My learning diary


It’s been a while since I last had the chance to assess several libraries to solve parts of a problem. My most recent project required me to evaluate JavaScript libraries which make form management a breeze. The “me” in the past would have jumped at any first possibility, like how a chick imprints on the first living thing they see. Not anymore. My ex-company taught me to set up decision tables and make recommendations according to concrete criteria and their priorities.

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My first yarn package

I wrote my first yarn package (kind of for fun) yesterday. It’s strange how I’ve been consuming packages but never went to the other side of the table: Writing a package. As of now, I haven’t published my package, but I’m omw. So, how did I create a package? It just felt like the usual… I followed the yarn docs. One difference (compared to my usual activities) was I couldn’t do import { .

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Almost done with the custom starter

I was right. I forgot to enable the Mongo repository. And it wasn’t only that. I had two Mongo configuration classes. One in the consumer and another in the custom starter. I needed only one. I removed the configuration class from the custom starter. Then, I enabled the custom starter’s repository in the consumer’s configuration class. Below is an idea of how my configuration class looks like: @EnableMongoRepositories(basePackages = { "yourTLD.

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Auto-configuring controllers and repositories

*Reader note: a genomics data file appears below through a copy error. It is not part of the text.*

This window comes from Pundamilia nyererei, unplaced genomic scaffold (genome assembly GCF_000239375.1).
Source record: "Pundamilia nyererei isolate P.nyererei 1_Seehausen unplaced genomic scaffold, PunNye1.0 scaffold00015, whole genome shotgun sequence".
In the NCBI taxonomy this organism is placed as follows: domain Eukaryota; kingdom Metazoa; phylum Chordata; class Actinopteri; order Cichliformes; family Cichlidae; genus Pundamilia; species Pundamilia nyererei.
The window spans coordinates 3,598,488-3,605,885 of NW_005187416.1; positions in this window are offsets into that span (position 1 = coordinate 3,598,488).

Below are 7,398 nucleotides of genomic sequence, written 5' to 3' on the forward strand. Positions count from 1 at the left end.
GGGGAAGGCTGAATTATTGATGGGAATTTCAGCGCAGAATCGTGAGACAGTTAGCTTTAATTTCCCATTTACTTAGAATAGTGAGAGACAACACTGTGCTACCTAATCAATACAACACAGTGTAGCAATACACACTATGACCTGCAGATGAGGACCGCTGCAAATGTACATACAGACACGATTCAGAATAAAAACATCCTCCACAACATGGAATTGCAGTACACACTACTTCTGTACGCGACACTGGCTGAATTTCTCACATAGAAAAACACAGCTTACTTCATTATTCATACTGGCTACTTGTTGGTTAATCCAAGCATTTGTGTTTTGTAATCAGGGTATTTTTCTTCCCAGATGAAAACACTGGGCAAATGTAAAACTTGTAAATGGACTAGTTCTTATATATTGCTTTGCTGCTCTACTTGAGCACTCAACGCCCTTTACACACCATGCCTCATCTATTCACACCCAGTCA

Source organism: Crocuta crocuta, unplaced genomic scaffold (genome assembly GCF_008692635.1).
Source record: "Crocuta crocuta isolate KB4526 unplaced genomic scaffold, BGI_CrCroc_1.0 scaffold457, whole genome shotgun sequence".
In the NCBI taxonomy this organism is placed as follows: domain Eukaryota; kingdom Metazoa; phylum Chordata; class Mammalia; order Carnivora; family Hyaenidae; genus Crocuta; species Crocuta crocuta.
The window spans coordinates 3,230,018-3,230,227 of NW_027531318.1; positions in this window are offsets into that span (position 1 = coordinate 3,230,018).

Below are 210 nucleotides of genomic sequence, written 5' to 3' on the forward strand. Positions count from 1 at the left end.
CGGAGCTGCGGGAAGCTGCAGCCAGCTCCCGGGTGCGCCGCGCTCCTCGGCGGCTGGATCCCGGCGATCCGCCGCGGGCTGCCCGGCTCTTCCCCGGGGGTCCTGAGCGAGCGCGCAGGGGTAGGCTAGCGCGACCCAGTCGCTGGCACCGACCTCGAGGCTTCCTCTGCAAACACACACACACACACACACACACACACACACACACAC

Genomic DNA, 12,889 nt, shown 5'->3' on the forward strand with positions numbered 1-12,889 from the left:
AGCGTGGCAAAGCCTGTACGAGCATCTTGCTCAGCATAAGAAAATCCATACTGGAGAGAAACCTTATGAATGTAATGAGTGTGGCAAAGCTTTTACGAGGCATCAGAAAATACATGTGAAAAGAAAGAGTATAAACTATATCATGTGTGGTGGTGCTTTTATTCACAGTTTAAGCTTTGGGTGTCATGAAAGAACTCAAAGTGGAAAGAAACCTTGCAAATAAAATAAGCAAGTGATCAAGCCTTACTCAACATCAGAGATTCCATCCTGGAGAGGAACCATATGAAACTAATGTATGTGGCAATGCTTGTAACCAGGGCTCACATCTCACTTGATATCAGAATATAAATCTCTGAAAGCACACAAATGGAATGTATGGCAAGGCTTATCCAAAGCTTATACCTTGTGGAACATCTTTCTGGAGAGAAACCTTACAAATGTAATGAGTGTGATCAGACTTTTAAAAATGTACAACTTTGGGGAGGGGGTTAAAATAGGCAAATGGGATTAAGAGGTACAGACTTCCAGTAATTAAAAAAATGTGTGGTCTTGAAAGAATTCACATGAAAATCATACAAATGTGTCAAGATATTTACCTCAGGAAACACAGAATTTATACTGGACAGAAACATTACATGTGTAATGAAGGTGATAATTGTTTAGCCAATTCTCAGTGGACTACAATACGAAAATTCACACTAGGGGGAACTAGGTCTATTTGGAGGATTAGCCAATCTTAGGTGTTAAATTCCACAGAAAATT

I auto-configured Spring Boot REST controllers by adding their names to the spring.factories file. On the other hand, I did not have much luck with auto-configuring Mongo collections (yet). I then ran the consumer’s codebase and used Postman to hit the newly-offered endpoints. Below is the response seen in Postman: { "error": { "IllegalArgumentException": "Couldn't find PersistentEntity for type class yourTLD.yourOrg.yourProject.somePackage.SomeModel!" } } I thought the Mongo repository was not auto-configured, so I went to check the consumer’s logs.

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Spring Boot Auto-configuration

Every time I use Spring Security, I have to copy and paste a lot of boilerplate code. What if I made the boilerplate code configurable? I decided to venture into this idea. At first, I extracted only the method body which configures HttpSecurity. So I got myself something like a utility library. But this meant there was still some boilerplate code outside of the library. This approach required consumers to define their own configuration classes (annotated with @Configuration).

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